This unprecedented warm spell has us all thinking about climate, and the dramatic effects abnormal temperatures have on our seasonal expectations. Favorite winter activities have been curtailed by the warm, wet weather hunched over the region. On the plus side, heating bills are lower, runners are taking advantage of the balmy air and snow-free patches, and anyone who’s driven to Anchorage lately appreciates the clear, dry roads.
Climate change is expected to have profound effect on regional and local ecosystems. Climate models are one way to visualize what future landscapes will look like. Climate-biomes, or cliomes, are large-scale assemblages of species and vegetation communities that we expect to occur based on prevailing climate conditions. Models illustrate that most regions across the state will have at least one big cliome shift in the coming century.
Several different climate models applied to Alaska show similar results — the future western Kenai Peninsula climate may be similar to that of the prairies of Saskatchewan. Bark beetle outbreaks, rising temperatures, and changing precipitation patterns may cause fire frequency or intensity increases, nudging the landscape towards grasslands. On the eastern Kenai, a future coastal forest climate prevails, which may resemble the coastal rainforests of southern BC and Pacific Northwest more than current Sitka spruce-mountain hemlock forests.
Adaptive capacity refers to the ability of a species, habitat, or ecosystem to accommodate or cope with climate change impacts with minimal disruption. The Kenai Peninsula has relatively high biological diversity, located between the coastal and boreal forest cliomes, but the distribution of tree species is curious. Glaciation and other major geographic features may have kept species from filling in their current potential range, such as mountain hemlock’s absence from most of the south peninsula. Trees, as slow-growing, sedentary organisms, may have low adaptive capacity.
Climate and forest growth research in Canada suggests that many tree species are already lagging up to 80 miles in latitude outside their ideal climate range. Certain populations of trees, at higher elevations or at edges of their optimal climate range, may be more susceptible to climate change due to genetic isolation. Actual lag time depends on non-climate factors including seed dispersal ability, photoperiod requirements, or soil type compatibility. In the interior, seed dispersal capability is limiting tree species’ ability to move northward, causing a serious lag at the front end of northward migration and subsequent decline at the southern range edge.
Adaptive management decisions may include planting or transporting species to cope with the lag. Assisted migration is one adaptive practice, involving the deliberate movement of species from their current climate niche to their projected climate niche. Understanding what species will grow, survive, and reproduce in new climates is essential to smart adaptive choices. To directly study tree growth, we aim to install a series of common garden sites at varying latitudes on the western Kenai. Also known as a transplant experiment, common gardens include a variety of species and genetic varieties (genotypes) planted under uniform conditions. We want to know if local genotypes will persist — and if locals aren’t going to make it, we want to know what our best options are.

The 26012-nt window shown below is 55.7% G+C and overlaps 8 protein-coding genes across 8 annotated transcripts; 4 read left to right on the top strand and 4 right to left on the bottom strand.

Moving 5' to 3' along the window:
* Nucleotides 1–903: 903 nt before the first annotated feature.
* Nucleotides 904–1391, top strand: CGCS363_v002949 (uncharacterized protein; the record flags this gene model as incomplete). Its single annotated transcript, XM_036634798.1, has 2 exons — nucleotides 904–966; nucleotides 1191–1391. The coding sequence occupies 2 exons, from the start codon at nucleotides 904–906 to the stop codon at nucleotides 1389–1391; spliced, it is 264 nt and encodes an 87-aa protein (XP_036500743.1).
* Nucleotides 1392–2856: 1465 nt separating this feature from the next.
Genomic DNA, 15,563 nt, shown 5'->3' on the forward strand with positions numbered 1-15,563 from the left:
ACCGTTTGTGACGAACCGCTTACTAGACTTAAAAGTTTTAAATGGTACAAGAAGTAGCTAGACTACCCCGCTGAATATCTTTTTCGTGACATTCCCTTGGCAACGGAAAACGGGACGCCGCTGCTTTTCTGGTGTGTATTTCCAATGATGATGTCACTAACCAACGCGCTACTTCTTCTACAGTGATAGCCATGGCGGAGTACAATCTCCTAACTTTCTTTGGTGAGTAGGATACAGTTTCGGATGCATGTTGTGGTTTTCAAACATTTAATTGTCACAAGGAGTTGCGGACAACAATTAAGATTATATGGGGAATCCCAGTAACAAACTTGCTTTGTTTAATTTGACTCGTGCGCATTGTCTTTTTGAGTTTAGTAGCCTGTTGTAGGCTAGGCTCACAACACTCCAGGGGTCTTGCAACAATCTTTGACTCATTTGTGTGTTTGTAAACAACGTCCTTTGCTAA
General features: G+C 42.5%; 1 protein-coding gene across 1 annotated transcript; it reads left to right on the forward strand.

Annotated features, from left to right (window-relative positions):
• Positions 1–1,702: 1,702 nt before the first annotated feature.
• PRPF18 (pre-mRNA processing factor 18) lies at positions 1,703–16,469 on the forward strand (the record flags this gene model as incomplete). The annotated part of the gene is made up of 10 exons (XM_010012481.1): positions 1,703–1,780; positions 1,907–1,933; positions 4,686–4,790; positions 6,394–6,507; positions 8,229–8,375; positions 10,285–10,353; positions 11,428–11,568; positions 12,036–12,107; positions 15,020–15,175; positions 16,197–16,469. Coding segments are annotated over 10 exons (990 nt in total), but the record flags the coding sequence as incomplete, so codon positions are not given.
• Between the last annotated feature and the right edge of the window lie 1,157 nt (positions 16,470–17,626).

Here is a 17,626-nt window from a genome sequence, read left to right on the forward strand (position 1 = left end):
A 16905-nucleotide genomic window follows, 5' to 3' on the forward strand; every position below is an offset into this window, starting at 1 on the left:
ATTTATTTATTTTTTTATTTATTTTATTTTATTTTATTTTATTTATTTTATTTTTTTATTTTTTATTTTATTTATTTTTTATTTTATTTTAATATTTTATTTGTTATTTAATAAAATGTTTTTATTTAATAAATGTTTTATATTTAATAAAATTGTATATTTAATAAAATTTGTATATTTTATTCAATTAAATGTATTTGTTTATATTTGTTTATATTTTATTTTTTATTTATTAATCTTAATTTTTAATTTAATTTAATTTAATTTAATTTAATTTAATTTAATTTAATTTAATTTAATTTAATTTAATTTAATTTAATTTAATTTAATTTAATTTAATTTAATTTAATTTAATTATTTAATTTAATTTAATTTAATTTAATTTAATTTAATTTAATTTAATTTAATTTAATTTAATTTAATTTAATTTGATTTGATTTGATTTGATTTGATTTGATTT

We plan to include various genotypes of local species including Sitka spruce, white spruce, and quaking aspen. Resident species may have particular genotypes that grow and survive better in changing climates. For example, white spruce that is stunted and slow-growing at high elevations in British Columbia may outstrip local white spruce growth rates when they are planted together, or may be able to resist new types of insects or disease that resident genotypes succumb to.
We will also plant common forest species from nearby cliomes, such as Douglas-fir, Engelmann spruce, Pacific silver fir, western redcedar, yellow-cedar (suitable for moister forests of the projected future eastern Kenai), and ponderosa pine, Siberian and western larch, western hemlock, western white pine, and lodgepole pine (for drier cliomes like the western Kenai). Yellow-cedar is already declining in Southeast Alaska, attributed to warmer winters, an example of a lagging species. Other species have already been planted up here, including lodgepole pine and various larch species. Lodgepole pine is not native to the Kenai Peninsula, but is found just over in the Yukon Territory and near Haines, as well as throughout Southeast Alaska (the closely related shore pine).
The future landscape story is just starting to unfold as we work to understand the intersection of shifting cliomes and adaptive management choices. The idea of bison grazing in grassland patches between resilient pine forests, or elk frolicking in south coastal rainforest, may be far-fetched now — but maybe not in a century.We may be heading towards a decline in diversity due to range lags, so options for creating a novel landscape of the future are intriguing, especially considering our summer-like temperatures this January!
Dr. Elizabeth Bella is an ecologist at Kenai National Wildlife Refuge. You can find more information about the Refuge at http://kenai.fws.gov or http://www.facebook.com/kenainationalwildliferefuge.